Dalesway Postscript - Gear Review

Just ask my wife Christine: I'm not what you would call an adventurous dresser.  When we met 30 years ago, my uniform was jeans and baggy grey jumpers; now it's jeans and a t-shirt. She ventures out now and then to buy things to sharpen up my look, but they stay in the cupboard. My tendency to wear the same thing all the time was reinforced when I won a Berghaus competition just before doing the 5000km E4 hike across Europe. I ended up with (amongst other things) 8 blue 'Argentium' t-shirts made of polyester and completely indestructible.  Blue quickly became my signature colour, and with 8 I had enough to last a lifetime.

My complacency was challenged when I did the Dhaulagiri Circuit last year.  Some of my fellow trekkers had taken the 1 colour t-shirt a big step forward and were making do with just one t-shirt.  The claim was that merino t-shirts don't smell, and because you don't need to wash them just one will do.  Being so well endowed in the t-shirt department I had somehow missed this mega marketing message, but the advantages seem pretty profound if you're carrying everything on your back and want to reduce the load (and washing effort).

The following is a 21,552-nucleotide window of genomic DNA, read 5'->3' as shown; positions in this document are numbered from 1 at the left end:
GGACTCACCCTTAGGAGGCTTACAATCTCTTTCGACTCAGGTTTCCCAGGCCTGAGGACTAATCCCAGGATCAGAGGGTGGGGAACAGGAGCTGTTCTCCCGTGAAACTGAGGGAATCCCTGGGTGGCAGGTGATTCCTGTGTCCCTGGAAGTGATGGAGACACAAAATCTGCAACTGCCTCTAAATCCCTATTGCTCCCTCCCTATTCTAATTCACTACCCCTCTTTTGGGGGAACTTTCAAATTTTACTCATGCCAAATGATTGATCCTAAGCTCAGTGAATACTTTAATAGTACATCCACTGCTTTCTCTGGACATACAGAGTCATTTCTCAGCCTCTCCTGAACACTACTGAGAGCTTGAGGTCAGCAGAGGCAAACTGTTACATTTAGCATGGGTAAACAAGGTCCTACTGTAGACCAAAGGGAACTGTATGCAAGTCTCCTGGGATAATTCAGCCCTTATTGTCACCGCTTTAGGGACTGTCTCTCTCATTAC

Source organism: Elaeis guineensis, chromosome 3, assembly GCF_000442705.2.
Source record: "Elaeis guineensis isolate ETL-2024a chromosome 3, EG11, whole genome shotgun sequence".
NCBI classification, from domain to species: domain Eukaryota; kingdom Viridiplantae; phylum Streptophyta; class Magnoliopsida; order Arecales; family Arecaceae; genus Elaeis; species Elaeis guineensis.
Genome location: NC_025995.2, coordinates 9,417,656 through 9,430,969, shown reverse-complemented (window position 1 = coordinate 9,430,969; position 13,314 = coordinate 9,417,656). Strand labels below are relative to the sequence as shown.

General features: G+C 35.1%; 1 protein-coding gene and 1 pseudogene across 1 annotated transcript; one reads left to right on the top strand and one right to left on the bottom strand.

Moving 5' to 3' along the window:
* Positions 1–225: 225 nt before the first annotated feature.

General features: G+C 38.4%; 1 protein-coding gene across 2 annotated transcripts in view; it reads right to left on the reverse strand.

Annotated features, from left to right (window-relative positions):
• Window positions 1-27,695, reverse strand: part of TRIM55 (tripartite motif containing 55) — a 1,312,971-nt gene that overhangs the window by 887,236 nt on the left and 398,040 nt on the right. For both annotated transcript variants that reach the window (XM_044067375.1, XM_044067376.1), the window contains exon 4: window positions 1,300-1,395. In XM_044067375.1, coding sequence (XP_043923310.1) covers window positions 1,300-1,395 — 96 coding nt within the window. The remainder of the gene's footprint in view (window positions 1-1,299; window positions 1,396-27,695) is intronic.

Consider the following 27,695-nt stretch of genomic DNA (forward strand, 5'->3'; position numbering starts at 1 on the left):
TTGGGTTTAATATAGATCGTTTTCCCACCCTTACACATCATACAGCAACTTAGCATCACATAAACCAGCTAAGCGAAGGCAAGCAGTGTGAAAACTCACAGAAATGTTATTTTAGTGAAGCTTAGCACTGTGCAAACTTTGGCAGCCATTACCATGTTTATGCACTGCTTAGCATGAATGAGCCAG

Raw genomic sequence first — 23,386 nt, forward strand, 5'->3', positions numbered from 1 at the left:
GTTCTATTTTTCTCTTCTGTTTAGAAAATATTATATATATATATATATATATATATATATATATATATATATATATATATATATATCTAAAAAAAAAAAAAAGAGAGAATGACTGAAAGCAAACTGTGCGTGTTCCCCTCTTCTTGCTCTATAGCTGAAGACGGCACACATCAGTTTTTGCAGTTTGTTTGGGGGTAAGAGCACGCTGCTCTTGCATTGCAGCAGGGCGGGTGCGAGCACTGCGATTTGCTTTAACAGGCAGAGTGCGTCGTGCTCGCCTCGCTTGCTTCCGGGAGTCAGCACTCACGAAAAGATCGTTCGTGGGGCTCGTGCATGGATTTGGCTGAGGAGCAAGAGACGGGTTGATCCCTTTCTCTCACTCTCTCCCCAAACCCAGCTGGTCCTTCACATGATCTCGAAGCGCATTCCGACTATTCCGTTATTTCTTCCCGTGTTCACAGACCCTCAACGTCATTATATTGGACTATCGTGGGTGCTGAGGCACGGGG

Although not a 20 day hike like the Dhaulagiri Circuit, I decided to give merino a whirl on the Dalesway - this year's 'chap's walk'. As you can imagine, walking with 6 other guys whose main interest is real ale, steam trains and pensions, my sartorial experiment was seen as a radical departure and my merino top's progress was very closely monitored. I can report that it was a success - the t-shirt remained free of odour (unpleasant ones anyway) and was essentially the same at the end of 6 days walking as it was at the beginning.  The only issue now is what to do with my 8 polyester ones.

Many thanks to Cotswold Outdoor Brighton who provided helpful advice and found me a great merino T-shirt (a Rab Meco 120 Tee - a blue one).

Sponsored post - Cotswold Outdoor

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